District 191 School Board will consider boundary changes

Boundary, school-choice plans
expected by June

School Board members signaled their willingness Feb. 21 to consider school boundary changes in Burnsville-Eagan-Savage District 191.

Superintendent Randy Clegg will prepare recommendations for new boundaries that would take effect in 2014-15. He’ll also prepare a plan for allowing families to choose their elementary school. The recommendations are expected in June.

Boundary changes have been a theme throughout many board discussions over the last six months, Board Member Ron Hill said. Those discussions have focused on imbalances between schools – in enrollment and racial and economic makeup – and on possibly sweeping changes in district facility use.

“It appears that (boundary changes) is something that’s going to have to be done or acted on as soon as possible so we can be ready for the 2014-15 school year,” Hill said in a Feb. 21 board workshop.

The district hasn’t changed boundaries since 1996, when redrawn lines accompanied the opening of a 10th elementary school, Harriet Bishop in Savage.

Today, enrollments range from 130 percent of capacity at William Byrne (a STEM magnet school) and 112 percent at Harriet Bishop (a gifted and talented magnet) to 83 percent at Edward Neill and 84 percent at Marion W. Savage.

Schools’ socioeconomic profiles have grown imbalanced. In a district whose elementary schools average 50 percent of students qualifying for free or subsidized lunch, there’s a vast difference between the poorest (Sky Oaks, at 77 percent) and the least poor (Harriet Bishop, at 21 percent).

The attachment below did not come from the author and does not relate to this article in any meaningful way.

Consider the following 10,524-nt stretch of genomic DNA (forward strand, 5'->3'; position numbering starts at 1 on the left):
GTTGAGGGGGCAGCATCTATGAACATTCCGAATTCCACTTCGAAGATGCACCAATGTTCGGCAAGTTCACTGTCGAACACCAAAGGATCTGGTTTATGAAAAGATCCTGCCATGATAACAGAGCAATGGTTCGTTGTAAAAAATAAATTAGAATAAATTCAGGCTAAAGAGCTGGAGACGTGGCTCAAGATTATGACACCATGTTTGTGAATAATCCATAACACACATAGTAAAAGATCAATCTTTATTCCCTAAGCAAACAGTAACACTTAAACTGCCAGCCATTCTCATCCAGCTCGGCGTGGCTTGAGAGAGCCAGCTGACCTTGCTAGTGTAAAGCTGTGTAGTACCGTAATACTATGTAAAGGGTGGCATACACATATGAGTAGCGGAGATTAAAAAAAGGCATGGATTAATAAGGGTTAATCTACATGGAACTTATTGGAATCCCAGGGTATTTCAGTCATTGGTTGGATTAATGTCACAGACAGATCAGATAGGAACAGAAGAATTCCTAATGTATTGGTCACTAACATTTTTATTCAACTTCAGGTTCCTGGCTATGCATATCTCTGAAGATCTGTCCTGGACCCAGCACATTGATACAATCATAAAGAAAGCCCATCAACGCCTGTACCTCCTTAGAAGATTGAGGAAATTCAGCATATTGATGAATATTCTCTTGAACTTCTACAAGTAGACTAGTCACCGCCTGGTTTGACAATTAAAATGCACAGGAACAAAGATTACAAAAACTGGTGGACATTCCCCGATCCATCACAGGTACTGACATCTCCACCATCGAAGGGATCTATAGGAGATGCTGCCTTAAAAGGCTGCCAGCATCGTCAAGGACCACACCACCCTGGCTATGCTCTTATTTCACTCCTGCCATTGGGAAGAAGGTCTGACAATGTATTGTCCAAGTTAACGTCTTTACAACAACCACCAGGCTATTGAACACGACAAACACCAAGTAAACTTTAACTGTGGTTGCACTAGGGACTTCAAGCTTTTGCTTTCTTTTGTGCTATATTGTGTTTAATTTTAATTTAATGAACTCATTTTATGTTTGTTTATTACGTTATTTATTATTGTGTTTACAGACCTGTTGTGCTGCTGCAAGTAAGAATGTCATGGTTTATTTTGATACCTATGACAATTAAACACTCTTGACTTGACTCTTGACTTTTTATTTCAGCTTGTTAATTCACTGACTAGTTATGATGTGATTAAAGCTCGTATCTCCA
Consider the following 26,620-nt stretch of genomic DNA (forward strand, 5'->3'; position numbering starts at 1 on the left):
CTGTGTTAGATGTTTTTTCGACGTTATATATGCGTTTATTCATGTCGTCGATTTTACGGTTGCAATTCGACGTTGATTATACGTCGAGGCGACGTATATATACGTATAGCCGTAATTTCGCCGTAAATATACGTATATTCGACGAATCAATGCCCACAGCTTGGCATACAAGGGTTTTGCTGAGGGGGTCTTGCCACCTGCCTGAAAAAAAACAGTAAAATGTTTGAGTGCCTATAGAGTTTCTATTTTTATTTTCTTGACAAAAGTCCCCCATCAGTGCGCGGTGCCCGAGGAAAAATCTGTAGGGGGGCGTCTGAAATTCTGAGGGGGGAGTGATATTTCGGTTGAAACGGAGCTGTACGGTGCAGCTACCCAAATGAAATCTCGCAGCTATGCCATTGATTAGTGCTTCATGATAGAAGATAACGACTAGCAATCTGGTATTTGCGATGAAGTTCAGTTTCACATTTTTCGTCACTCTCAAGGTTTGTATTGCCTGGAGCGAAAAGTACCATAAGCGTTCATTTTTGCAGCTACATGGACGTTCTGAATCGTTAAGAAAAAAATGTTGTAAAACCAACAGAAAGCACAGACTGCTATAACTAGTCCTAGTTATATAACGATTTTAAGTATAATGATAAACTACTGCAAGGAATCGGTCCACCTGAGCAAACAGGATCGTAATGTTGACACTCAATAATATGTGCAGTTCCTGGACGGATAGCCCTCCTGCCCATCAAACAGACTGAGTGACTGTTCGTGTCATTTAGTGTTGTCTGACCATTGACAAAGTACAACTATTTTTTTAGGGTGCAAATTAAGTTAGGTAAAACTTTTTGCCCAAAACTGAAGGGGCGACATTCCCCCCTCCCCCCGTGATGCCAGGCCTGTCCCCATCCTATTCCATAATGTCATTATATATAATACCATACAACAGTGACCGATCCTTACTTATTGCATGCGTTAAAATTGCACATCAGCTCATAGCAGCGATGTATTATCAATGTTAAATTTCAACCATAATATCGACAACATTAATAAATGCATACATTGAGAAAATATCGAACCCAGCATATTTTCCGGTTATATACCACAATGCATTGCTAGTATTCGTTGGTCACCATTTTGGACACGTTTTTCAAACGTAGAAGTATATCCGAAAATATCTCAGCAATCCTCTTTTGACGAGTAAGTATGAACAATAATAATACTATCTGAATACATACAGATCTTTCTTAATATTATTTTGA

Even if the board adopts a school-choice plan, new boundaries are needed first, Clegg said.

“I think the attendance boundaries will address many of the tensions right now that exist,” he said.

Over time, freer movement of families between schools could make the boundaries less important, he said. Clegg has recommended east and west clusters of five schools each from which parents on each side of the district would choose.

The board’s last look at boundary changes involved new lines that would have sent 774 elementary students to different schools. The plan, recommended by a board-appointed facilities task force, was dropped in early 2010 after a wave of parent protest.

Clegg is also preparing a set of elementary-school boundary guidelines, a recent draft of which calls for no school with 10 percent more or fewer free and subsidized meal students than the district average.

It also calls for allowing students to remain in their current school until they complete its top grade.

The superintendent, who is retiring June 30, has given the board much to consider beyond attendance boundaries and school choice.

Since last fall, he has also proposed adding ninth grade to Burnsville High School, closing the high school’s senior campus at Diamondhead Education Center and selling the building, maintaining two junior highs (grades seven and eight) instead of three, and consolidating several district programs at the centrally located Nicollet Junior High in Burnsville.

The expanded high school program would require a building addition and bond referendum, according to Clegg.